I have both good news and bad news for Harvard hopefuls. There is no formula for getting into Harvard. The university states this more than once on its website, and our experience with Harvard applicants confirms the sentiment. However, at a minimum, successful applicants are among the top 10 percent of their graduating class, get mostly As in the most rigorous courses offered, and can demonstrate qualities like leadership, intellectual curiosity, character and initiative. Even then, an acceptance rate of slightly more than 3% makes this prestigious university a reach even for those who can confidently check these boxes.
No one can tell you exactly what it takes to get in, and university priorities contribute to Harvard’s elusiveness, as they do with every Ivy League school. But almost every year, we see students beat these odds, and we’re happy to share our insight into who is a potential fit as well as what makes a strong Harvard application. And while they may not be Harvard, we can also recommend alternative colleges that sometimes turn out to be an even better fit for students looking for a prestigious, rigorous university.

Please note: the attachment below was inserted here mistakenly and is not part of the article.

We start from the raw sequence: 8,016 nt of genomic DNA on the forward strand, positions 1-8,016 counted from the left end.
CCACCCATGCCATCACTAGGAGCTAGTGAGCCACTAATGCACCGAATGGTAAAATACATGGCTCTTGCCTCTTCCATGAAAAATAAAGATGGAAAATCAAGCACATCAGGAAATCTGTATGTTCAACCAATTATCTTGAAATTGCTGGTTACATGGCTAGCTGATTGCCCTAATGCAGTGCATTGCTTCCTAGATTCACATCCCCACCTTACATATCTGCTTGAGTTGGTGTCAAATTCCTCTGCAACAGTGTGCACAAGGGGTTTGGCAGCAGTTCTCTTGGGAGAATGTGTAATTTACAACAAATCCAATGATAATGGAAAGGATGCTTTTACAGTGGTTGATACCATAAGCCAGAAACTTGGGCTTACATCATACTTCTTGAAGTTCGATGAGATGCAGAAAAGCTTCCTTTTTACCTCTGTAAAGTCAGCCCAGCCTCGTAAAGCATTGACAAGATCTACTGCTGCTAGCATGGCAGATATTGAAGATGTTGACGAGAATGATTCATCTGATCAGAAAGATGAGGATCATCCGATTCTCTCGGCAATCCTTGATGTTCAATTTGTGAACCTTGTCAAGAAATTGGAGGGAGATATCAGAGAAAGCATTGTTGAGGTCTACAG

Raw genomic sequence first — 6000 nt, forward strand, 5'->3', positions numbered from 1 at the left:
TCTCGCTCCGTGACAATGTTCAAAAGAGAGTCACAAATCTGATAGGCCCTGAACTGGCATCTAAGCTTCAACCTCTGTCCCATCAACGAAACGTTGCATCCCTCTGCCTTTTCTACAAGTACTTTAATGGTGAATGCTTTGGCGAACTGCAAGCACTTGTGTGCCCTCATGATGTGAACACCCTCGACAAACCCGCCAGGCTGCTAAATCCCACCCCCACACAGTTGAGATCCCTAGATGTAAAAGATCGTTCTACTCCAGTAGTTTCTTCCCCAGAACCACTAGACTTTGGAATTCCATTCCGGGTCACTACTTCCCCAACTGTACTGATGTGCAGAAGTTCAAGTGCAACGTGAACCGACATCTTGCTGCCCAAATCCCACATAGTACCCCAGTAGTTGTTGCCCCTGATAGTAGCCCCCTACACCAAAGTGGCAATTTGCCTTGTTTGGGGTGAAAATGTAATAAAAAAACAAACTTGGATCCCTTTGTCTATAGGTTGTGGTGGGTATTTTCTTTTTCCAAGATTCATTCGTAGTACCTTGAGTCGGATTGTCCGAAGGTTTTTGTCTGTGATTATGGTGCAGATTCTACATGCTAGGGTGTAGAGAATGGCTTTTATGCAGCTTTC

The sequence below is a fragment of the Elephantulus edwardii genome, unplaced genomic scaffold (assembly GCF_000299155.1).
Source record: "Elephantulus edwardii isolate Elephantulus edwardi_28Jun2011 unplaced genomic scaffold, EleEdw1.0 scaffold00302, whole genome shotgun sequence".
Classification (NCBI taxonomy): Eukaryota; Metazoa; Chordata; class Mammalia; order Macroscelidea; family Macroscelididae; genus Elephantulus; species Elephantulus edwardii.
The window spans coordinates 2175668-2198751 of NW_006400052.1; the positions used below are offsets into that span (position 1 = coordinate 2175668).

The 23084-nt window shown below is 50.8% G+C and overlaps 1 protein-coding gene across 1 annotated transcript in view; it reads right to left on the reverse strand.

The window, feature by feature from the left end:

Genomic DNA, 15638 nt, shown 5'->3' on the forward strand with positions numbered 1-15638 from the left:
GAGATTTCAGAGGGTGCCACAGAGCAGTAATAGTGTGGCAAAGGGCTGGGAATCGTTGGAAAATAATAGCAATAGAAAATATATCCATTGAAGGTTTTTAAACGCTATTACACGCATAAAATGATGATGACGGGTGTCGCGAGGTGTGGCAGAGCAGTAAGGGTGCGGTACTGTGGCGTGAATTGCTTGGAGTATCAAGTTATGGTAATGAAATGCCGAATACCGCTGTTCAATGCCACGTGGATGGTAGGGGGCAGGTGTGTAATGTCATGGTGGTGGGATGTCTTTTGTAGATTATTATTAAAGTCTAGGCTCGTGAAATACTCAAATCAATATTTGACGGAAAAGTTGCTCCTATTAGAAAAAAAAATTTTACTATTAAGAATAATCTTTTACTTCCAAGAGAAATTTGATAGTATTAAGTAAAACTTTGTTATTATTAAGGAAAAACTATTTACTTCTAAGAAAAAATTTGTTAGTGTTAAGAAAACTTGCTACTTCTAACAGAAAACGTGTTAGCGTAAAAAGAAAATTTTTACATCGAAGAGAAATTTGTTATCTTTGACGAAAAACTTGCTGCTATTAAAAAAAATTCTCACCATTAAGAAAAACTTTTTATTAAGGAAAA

But first, Harvard.
I most recently visited campus last May. My niece, an assistant professor there, served as my tour guide, and she was able to give me a thorough, personal tour so I could bring back what I learned to my students. As a college consultant, touring Harvard and visiting iconic landmarks, such as Harvard Yard as well as the Widener Library, is always thrilling. After my recent tour, as well as years of advising and celebrating the acceptances of Harvard hopefuls, here is what I’ve learned about applying to and attending the country’s oldest college.